Nauru wants permission to mine the ocean floor for critical minerals used to make batteries for the global transition to net zero, saying it would give the tiny Pacific nation the chance of economic survival with the end of offshore processing.

Potato-sized nodules laden with some metals, including cobalt, manganese and nickel, required to make the batteries needed for electric vehicles and green energy systems lay on the sea bed in the Clarion-Clipperton Zone, an area spanning 4.5 million square kilometres between Hawaii and Mexico.

Around 30 countries, including Nauru, were granted exploration contracts by the UN agency that governs deep-sea mining, the International Seabed Authority (ISA), in 2011. But since then, there has been no progress on authorising the exploitation of the minerals with the international community divided over the idea.

The Authority is due to meet this week in Jamaica with speculation a decision on granting permission will be delayed again.

Nauru’s Ambassador to the International Permanent Sea Bed Authority Margo Deiye said Nauru’s economic prospects were dwindling with the phasing down of its phosphate mining and offshore processing of Australia’s unwanted asylum seekers.

“We need to diversify, we have more ocean than land,” she said in an interview over Zoom from New York where she is Ambassador to the UN.

Nauru Ocean Resources Inc (NORI), a subsidiary of Canadian mining company The Metals Company, has led efforts to exploit seabed minerals in the Pacific.

Nauru is urging the international community to stop stalling on a decision and allow it to collect the nuggets using robots ahead of the crunch meeting on the issue next on 09 July.

At the heart of the discussions is a loophole known as the “two-year rule”, which says the ISA council must “consider and provisionally approve” applications two years after they are submitted, even though it has yet to finalise related regulations. Nauru, TMC’s sponsoring state, triggered the loophole in July 2021.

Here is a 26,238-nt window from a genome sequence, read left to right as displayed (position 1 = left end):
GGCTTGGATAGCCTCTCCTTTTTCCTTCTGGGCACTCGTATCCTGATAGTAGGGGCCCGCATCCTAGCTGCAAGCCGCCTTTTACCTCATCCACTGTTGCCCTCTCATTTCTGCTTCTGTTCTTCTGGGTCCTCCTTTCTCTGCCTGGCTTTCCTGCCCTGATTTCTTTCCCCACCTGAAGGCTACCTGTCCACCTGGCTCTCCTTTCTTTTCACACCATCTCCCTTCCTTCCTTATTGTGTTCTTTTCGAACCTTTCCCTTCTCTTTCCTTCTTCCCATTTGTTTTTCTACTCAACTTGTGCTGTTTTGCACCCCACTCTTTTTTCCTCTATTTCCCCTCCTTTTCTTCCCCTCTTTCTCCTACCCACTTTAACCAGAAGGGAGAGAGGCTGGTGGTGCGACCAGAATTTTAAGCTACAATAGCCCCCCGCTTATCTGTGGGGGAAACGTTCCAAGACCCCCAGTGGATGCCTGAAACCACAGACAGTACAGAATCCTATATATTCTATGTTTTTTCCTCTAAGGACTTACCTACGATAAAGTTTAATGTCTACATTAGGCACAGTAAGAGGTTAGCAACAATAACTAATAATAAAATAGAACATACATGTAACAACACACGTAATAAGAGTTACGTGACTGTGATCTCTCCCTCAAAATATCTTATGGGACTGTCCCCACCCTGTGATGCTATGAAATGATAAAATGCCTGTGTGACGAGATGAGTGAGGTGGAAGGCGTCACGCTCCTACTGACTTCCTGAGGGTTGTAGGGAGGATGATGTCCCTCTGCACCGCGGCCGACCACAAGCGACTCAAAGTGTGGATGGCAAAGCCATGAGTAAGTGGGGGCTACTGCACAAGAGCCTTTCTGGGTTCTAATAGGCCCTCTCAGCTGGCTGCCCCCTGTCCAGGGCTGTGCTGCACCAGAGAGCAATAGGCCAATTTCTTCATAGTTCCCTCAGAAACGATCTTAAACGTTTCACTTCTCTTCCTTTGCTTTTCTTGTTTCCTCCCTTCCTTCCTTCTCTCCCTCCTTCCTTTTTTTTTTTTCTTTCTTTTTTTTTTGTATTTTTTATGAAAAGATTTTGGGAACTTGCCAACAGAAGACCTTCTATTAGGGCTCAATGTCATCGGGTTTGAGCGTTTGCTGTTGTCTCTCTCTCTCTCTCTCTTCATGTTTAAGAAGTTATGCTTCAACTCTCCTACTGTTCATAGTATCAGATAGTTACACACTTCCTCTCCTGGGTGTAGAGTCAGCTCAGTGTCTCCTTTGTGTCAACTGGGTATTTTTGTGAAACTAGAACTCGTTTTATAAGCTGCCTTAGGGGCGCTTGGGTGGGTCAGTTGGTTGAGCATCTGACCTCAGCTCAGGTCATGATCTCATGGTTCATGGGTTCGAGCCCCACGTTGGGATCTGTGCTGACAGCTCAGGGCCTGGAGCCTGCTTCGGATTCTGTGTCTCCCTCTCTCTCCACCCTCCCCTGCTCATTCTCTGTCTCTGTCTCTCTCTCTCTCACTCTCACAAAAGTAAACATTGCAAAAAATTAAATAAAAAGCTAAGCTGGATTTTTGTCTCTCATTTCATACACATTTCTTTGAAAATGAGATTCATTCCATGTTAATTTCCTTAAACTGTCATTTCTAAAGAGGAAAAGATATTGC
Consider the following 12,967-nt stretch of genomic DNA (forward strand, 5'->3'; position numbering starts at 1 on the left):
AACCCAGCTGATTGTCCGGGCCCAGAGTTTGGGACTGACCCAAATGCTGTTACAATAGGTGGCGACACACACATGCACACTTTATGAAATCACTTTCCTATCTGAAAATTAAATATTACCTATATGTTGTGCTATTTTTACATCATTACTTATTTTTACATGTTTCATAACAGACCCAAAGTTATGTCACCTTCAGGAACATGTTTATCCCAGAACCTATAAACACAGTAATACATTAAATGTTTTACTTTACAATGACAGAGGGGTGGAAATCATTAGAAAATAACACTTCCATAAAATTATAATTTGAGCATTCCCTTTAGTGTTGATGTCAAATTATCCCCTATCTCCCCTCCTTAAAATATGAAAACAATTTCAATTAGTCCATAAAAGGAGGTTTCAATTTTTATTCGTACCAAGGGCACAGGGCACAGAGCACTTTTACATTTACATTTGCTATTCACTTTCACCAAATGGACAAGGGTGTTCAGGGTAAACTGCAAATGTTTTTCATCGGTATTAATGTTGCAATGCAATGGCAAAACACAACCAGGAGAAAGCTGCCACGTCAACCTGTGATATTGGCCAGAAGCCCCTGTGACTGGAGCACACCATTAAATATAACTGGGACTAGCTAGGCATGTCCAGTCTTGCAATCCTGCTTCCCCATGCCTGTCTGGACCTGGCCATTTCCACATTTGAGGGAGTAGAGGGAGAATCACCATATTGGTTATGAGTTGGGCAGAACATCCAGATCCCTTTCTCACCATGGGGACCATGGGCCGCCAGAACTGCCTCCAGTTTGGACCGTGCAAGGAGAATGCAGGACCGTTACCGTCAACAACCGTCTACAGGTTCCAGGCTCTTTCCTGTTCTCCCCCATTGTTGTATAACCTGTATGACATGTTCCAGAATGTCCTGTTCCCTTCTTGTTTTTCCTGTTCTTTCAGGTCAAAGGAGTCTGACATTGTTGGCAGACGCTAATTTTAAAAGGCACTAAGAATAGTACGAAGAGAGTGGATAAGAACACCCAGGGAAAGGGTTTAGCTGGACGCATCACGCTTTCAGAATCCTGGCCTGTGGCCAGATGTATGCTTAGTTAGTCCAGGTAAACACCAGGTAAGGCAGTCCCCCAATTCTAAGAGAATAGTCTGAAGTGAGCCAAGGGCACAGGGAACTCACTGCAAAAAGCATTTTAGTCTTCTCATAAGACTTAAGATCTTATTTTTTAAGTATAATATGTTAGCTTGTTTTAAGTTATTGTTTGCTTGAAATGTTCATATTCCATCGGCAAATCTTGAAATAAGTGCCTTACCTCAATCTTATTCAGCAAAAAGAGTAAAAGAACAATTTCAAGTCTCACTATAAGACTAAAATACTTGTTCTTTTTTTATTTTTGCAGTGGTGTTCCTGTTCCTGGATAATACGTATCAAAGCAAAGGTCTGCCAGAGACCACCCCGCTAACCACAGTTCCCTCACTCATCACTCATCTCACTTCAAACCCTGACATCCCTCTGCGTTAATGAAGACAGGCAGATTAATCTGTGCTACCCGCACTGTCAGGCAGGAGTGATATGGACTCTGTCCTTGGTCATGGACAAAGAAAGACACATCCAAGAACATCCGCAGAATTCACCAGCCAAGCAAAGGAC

Nauru has indicated it would submit a “plan of work” to the ISA’s technical committee this year, but the committee is not expected to formally recommend approval.

Western countries have expressed alarm at the risks posed by China dominating the supply of critical minerals. But many countries are also deeply opposed to deep-sea mining including Germany, France, Spain, Chile and New Zealand, arguing that it would destroy the underwater ecosystem. They want a moratorium on all in line with Greenpeace, which says the industry should be banned before it begins.

Environmental groups warn that the use of heavy machinery to extract polymetallic nodules from ocean floors could cause irreparable damage to marine ecosystems, destroying habitats, churning up sediment and disrupting migratory routes.

TMC says that while deep-sea mining will have some ecological impact, it would be less damaging than land-based extraction.

Sian Owen, director of the Deep Sea Conservation Coalition said new technology and recycling could reduce demand for critical minerals by as much as 58 per cent by the middle of the century.

“We are facing a dual crisis of biodiversity loss and climate change,” Owen said.

“One should not be sacrificed to address the other. Deep-sea mining would see industrial extraction on a far greater scale than anything on land.”

Nauru is slowly sinking into the Pacific because of climate change. Deiye said allowing mining for the metals to produce the batteries required to reduce greenhouse gas emissions was a balanced trade-off.

“We need to take our own development into consideration while everyone else emits their greenhouse gases,” she said.

She said the country had a shot of forging its own economic future having suffered the consequences of phosphate mining when colonised. Nauru gained control of its phosphate industry in the 1970s and for a time became one of the wealthiest countries on a per capita basis before verging on bankruptcy when the deposits ran dry.

“We don’t go with this without eyes closed but with our eyes open because we’ve had that experience,” she said. “The misunderstanding is that any human activity does not have risks – every activity has risks. “But the risk of not doing anything with this current climate crisis, is much bigger for us and it’s an existential threat for the Pacific. “

She said allowing Nauru to mine was a better solution for the nation than having to beg from richer countries for income.

Nauru earned hundreds of millions of dollars by agreeing to house Australia’s unwanted asylum seekers. Although all asylum seekers have now been removed from the island, Australia will provide $350 million (US$234 million) a year to the tiny island.